A diary of my birding activity covering highlights and photos from my birding adventures. Mainly Norfolk (UK), occasionally beyond. I might mention the odd thing that isn't avian, but for moth and other insect news check out my mothing diary.

Friday, 5 May 2017

Grasshopper Warblers, Woodlark and Firecrest

I checked the moth trap in the dark on Saturday 29th April as I did it before heading up to Burnham Overy for dawn.  So in the garden for 5 minutes in the dark at around 4.15 am - not the most promising opportunity for garden-birding activity.  But a Lapwing was calling continuously - something I don't see or hear at home very often and a Skylark was singing away as if it was sunny - again something I don't hear from home all that often.  Then a Moorhen called, apparently from the neighbour's small pond.  I've never seen Moorhens here though (before or since), and this was a new species for the garden (hot on the heels of a couple of nocturnal fly-over Coots earlier in the week).  Then what was almost certainly a Water Rail flew over calling - just a couple of calls though, too quick for me to press record on my iPhone, and I'm not putting it down as I'm not 100% sure.  Wowsers.  Who needs daylight?

Three visits to Burnham Overy over the bank holiday weekend or thereabouts produced a few birds worth seeing but generally lacked the "wow factor".  On Saturday 29th the star bird was a singing Grasshopper Warbler.  It was so close it sounded a little odd but it never really had any of the characteristics that would make it a different Locustella species.  In the end I managed a good view of its head which put to bed any lingering doubts that it might be something more unusual.  There were still at least 15 Ring Ouzels in the dunes, with a Fieldfare among them, and I kept hearing (and eventually seeing) a Tree Pipit in the east dunes - perhaps the same bird that I saw on 24th?  Other migrants present included at least 6 Wheatears, a Whimbrel and 2 Common Sandpipers.  At least 10 Little Terns were in and a Cuckoo was cuckooing.

Ring Ouzel, Burnham Overy, 29th April

Willow Warbler, Burnham Overy, 29th April

There was a bit of overhead passage (vis mig) too - though this didn't get underway until about 7.30 am.  I've not quite mastered how best to record vis mig at Burnham Overy but it seems things filter through on a narrower front at the west end around Gun Hill.  I'd stood there first thing for a couple of hours (a little bit of wandering round the immediate area during that time) and recorded practically no passage but as soon as I started wandering through the east dunes, where things seem to pass over on a broader front so are harder to pick up, things started moving.  Consequently my counts will be very low compared to the actual passage - 29 Yellow Wagtails and 32 Swallows, the odd Redpoll but not a lot else.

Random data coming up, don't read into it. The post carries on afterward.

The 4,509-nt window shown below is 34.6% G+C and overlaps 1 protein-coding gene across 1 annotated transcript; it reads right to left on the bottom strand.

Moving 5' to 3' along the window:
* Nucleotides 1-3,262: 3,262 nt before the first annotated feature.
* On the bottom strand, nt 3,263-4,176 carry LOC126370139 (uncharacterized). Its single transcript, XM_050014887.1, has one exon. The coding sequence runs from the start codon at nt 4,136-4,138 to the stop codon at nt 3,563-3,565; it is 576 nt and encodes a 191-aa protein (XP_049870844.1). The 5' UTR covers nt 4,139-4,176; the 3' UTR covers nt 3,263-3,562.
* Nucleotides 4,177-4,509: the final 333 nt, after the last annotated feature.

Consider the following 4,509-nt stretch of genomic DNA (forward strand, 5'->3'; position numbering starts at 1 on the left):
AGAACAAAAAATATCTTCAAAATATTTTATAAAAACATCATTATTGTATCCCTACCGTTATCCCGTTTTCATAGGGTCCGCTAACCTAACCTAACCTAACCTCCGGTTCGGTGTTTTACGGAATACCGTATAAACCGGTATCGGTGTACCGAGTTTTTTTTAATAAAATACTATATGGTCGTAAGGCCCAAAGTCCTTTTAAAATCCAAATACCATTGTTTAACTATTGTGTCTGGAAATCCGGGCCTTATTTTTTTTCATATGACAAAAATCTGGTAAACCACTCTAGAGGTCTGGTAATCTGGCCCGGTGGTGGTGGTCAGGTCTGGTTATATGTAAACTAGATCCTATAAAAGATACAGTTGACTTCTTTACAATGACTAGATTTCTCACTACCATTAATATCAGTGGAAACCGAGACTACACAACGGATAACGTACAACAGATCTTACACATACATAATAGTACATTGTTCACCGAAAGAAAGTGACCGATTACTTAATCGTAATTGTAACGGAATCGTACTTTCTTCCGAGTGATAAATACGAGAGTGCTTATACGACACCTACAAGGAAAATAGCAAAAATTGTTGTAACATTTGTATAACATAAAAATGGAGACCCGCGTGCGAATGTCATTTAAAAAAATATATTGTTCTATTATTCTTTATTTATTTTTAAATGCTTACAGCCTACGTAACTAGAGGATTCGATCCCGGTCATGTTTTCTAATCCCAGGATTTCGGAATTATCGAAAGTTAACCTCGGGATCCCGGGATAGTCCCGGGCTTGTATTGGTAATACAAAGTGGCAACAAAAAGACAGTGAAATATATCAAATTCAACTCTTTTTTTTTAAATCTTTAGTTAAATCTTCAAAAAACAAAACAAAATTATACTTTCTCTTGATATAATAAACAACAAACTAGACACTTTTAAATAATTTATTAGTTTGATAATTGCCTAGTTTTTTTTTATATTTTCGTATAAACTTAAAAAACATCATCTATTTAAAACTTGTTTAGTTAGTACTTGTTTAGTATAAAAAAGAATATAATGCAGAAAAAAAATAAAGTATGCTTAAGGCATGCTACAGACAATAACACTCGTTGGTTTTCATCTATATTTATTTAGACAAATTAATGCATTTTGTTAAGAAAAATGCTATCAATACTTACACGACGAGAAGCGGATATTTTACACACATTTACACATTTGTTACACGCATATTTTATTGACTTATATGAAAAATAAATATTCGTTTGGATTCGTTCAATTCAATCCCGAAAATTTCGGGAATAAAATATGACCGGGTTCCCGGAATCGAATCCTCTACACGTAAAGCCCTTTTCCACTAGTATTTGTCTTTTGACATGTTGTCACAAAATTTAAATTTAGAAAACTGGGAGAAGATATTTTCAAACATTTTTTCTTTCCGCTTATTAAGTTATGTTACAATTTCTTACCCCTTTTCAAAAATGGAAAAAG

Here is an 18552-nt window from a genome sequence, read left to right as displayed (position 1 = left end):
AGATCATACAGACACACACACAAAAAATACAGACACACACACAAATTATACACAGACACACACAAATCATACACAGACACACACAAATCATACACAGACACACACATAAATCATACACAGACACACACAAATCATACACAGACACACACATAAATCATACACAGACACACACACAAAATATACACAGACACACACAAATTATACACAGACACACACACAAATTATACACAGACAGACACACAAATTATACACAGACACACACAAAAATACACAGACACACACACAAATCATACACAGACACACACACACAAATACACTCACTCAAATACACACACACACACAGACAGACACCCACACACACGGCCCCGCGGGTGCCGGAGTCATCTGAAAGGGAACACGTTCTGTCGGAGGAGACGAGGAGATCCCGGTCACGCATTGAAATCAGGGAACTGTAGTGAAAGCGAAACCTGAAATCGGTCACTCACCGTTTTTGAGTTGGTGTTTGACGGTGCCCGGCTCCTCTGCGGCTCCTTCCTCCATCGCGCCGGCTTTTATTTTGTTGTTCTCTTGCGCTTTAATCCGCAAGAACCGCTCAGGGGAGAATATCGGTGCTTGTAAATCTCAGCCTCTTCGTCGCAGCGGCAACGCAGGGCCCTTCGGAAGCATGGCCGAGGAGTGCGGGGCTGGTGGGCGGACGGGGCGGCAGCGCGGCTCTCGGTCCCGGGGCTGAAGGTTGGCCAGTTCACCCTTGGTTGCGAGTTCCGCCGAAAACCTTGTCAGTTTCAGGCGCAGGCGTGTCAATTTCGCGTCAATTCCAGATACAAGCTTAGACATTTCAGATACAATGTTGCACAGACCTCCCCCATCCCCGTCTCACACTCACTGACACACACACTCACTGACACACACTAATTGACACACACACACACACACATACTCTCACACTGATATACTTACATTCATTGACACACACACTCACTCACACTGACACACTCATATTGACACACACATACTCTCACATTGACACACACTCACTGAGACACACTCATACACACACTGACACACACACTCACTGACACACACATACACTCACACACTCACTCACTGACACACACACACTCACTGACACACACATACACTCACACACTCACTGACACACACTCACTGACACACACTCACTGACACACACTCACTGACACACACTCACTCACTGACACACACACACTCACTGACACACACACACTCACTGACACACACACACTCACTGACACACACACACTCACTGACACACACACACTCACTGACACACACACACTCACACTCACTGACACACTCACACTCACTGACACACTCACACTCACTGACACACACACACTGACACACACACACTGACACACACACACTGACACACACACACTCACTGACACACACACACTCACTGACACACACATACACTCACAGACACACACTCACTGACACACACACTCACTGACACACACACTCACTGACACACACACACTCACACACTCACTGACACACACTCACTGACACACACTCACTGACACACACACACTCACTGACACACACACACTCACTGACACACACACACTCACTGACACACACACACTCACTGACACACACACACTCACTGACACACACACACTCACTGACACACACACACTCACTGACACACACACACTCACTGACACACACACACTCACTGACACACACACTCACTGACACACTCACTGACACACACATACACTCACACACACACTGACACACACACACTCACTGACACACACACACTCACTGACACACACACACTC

Stragglers from winter included 22 Pink-footed Geese.  A Long-tailed Duck flew west along the beach turning up the channel between Gun Hill and Scolt Head where it looked like it went down.  A pair of Pintail were perhaps leftovers, spring migrants or maybe they are breeding somewhere up here?  I haven't seen them since.  Other birds of note included Great White Egret, 1-2 Spoonbills, 5 Red Kites, Peregrine, 2 Bearded Tits and 5 Stonechats (4 males).

Red Kite, Burnham Overy, 29th April

These balloons were heading straight out to sea - yet more marine pollution...

balloons, Burnham Overy, 29th April

A nice surprise at another site I visited that day was a singing Firecrest holding territory.  I don't think many birders visit this site so I shall have to return and keep an eye on what happens.

Firecrest, 29th April

The best day of the weekend around the county was probably Sunday 30th, but typically this was the one day I didn't have much available time.  I did manage to do a cruise of a few local gravel pits in the afternoon with a view to picking up on some of the day's tern passage (extraordinary numbers of Arctic Terns and lots of Black Terns moving through the county).  I drew a blank everywhere until I reached Sparham Pools where it was nice to see 8 Black Terns bouncing around.